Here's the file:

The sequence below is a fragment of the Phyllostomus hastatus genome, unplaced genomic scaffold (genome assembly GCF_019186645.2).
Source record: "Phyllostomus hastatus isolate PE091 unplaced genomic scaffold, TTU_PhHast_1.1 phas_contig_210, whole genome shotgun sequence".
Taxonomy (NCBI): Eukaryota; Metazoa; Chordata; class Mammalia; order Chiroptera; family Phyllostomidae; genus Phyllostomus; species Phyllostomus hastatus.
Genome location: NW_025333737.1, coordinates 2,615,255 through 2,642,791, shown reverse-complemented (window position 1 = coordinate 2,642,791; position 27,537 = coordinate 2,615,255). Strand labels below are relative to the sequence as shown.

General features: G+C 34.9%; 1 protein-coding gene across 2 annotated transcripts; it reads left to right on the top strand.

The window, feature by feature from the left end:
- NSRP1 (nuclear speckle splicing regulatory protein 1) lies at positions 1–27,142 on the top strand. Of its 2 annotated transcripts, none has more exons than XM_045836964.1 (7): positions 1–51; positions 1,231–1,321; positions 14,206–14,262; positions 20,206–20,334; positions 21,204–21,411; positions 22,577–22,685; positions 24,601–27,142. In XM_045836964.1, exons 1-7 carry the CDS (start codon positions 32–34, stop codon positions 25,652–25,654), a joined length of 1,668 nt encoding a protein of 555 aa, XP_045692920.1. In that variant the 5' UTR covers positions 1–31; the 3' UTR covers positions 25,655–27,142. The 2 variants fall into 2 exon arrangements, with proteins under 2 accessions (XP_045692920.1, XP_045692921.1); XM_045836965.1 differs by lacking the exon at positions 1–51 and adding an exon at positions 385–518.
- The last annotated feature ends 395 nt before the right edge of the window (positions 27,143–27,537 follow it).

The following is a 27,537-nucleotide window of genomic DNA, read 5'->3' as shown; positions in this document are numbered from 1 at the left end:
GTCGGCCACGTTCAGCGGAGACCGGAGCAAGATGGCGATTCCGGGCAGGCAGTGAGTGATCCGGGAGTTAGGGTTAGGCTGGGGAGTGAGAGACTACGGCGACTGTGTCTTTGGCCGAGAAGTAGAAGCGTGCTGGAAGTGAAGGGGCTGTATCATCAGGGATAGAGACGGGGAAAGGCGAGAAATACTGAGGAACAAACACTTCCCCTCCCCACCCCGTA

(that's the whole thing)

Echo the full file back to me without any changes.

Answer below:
The sequence below is a fragment of the Phyllostomus hastatus genome, unplaced genomic scaffold (genome assembly GCF_019186645.2).
Source record: "Phyllostomus hastatus isolate PE091 unplaced genomic scaffold, TTU_PhHast_1.1 phas_contig_210, whole genome shotgun sequence".
Taxonomy (NCBI): Eukaryota; Metazoa; Chordata; class Mammalia; order Chiroptera; family Phyllostomidae; genus Phyllostomus; species Phyllostomus hastatus.
Genome location: NW_025333737.1, coordinates 2,615,255 through 2,642,791, shown reverse-complemented (window position 1 = coordinate 2,642,791; position 27,537 = coordinate 2,615,255). Strand labels below are relative to the sequence as shown.

General features: G+C 34.9%; 1 protein-coding gene across 2 annotated transcripts; it reads left to right on the top strand.

The window, feature by feature from the left end:
- NSRP1 (nuclear speckle splicing regulatory protein 1) lies at positions 1–27,142 on the top strand. Of its 2 annotated transcripts, none has more exons than XM_045836964.1 (7): positions 1–51; positions 1,231–1,321; positions 14,206–14,262; positions 20,206–20,334; positions 21,204–21,411; positions 22,577–22,685; positions 24,601–27,142. In XM_045836964.1, exons 1-7 carry the CDS (start codon positions 32–34, stop codon positions 25,652–25,654), a joined length of 1,668 nt encoding a protein of 555 aa, XP_045692920.1. In that variant the 5' UTR covers positions 1–31; the 3' UTR covers positions 25,655–27,142. The 2 variants fall into 2 exon arrangements, with proteins under 2 accessions (XP_045692920.1, XP_045692921.1); XM_045836965.1 differs by lacking the exon at positions 1–51 and adding an exon at positions 385–518.
- The last annotated feature ends 395 nt before the right edge of the window (positions 27,143–27,537 follow it).

The following is a 27,537-nucleotide window of genomic DNA, read 5'->3' as shown; positions in this document are numbered from 1 at the left end:
GTCGGCCACGTTCAGCGGAGACCGGAGCAAGATGGCGATTCCGGGCAGGCAGTGAGTGATCCGGGAGTTAGGGTTAGGCTGGGGAGTGAGAGACTACGGCGACTGTGTCTTTGGCCGAGAAGTAGAAGCGTGCTGGAAGTGAAGGGGCTGTATCATCAGGGATAGAGACGGGGAAAGGCGAGAAATACTGAGGAACAAACACTTCCCCTCCCCACCCCGTA